Proposal to Adopt Shooting as Part of the Curriculum

“Where did you learn to shoot like that?”

“I learnt it at school.”

I have long said that there is rampant extremism in our educational system.  Educational thinking lacks balance and is certainly devoid of common sense.  Too often good intentions become crazy ideas because they are taken too far.

To read that the New South Wales Education Department would even consider for a brief moment a proposal to bring target shooting into schools just made me shake my head in disbelief.  Of all the stupid, irresponsible, insane ideas (and there’s too many of them to count), this one surely takes the cake:

High school students could be allowed to shoot guns during school hours under a plan by the NSW Education Department.

An internal department submission has revealed an advanced plan to allow target shooting into extra-curricular programs at the state’s 650 high schools, The Daily Telegraph reported on Tuesday.

It comes after the department consulted the NSW Shooters and Fishers Party and shooters associations about how to roll out target shooting into schools.

Deputy director-general schools Gregory Prior said the department was yet to make a decision about the issue.

Readers in the US might not flinch at such a program, but we in Australia do not have the right to bear arms in our constitution.  As a matter of fact, being in possession of a firearm is illegal.  Why on earth would we want to encourage in any way, shape or form the use of guns?

Sure it would engage disillusioned students.  It would be an absolute hit, I have no doubt about that.  But what kind of message would you be sendin?  Ask the kind folks of Columbine whether they think this initiative has merit.

Why can’t they think of responsible and productive ways to engage students?  Why does educational thinking continue to lean towards the radical instead of the sensible?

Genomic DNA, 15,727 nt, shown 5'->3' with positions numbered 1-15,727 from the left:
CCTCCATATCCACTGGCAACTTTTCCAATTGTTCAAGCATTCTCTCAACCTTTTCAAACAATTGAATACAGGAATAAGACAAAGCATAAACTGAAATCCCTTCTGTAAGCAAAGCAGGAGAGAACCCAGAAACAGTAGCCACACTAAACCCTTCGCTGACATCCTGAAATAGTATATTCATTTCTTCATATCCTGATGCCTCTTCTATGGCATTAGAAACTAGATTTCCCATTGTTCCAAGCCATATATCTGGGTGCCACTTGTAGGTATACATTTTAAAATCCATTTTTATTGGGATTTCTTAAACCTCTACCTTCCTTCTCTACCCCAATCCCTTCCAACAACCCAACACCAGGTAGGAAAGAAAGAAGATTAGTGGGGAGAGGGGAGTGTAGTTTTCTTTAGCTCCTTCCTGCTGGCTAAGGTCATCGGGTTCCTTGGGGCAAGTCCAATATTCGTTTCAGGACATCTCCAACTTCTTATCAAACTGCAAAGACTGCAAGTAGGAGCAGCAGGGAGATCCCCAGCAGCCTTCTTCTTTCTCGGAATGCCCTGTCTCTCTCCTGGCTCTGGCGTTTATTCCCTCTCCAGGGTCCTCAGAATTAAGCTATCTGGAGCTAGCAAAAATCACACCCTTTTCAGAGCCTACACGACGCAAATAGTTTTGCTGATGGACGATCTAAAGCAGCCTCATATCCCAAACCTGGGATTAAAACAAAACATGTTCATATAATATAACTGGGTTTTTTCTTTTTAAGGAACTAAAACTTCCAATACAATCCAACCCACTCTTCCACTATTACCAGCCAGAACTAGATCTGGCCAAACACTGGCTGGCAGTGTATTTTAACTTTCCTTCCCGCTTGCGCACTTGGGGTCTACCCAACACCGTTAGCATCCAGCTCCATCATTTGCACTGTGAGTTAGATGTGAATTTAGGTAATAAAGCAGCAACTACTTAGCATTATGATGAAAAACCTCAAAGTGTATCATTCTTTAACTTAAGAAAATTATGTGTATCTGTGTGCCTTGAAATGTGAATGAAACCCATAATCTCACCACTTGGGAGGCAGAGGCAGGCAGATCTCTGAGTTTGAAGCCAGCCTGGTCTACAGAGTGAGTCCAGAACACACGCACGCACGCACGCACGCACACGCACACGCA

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5 Responses to “Proposal to Adopt Shooting as Part of the Curriculum”

  1. Anthea Says:

    Wow…just stunned. Why? Why not learn something constructive rather than destructive? Is that why one goes to school anyway?

  2. Mike Feurstein Says:

    I watched a show where they brought a kid who absolutely loved video games, like Call of Duty, to a firing range.

    They put a gigantic gun in his hand, told him he had three shots to fire. He was very excited. He fired one shot. He started shaking. He handed the gun back and cried in his mother’s arms, never took the rest of his shots.

    While I can’t condone shooting as a part of curriculum, I have seen the effects of actualizing this “gamer” attitude toward gunplay. It may not work on every kid, but it’s good to know that for some the experience might reverse the effects of “fun” induced by simulated gunplay that supposedly leads to further violence (another topic with which I have plenty of doubts).

    • Michael G. Says:

      I hear what you’re saying Mike, but is it really worth the risk?

      • Mike Feurstein Says:

        Absolutely not. As I said I’m not condoning it as part of a curriculum, but kids at a certain age might benefit from actually feeling that power and understanding the danger firsthand. I think the only context to experience it under would be with a parent or guardian. It shouldn’t be coupled with the tactile, formidable experiences of institutional learning.

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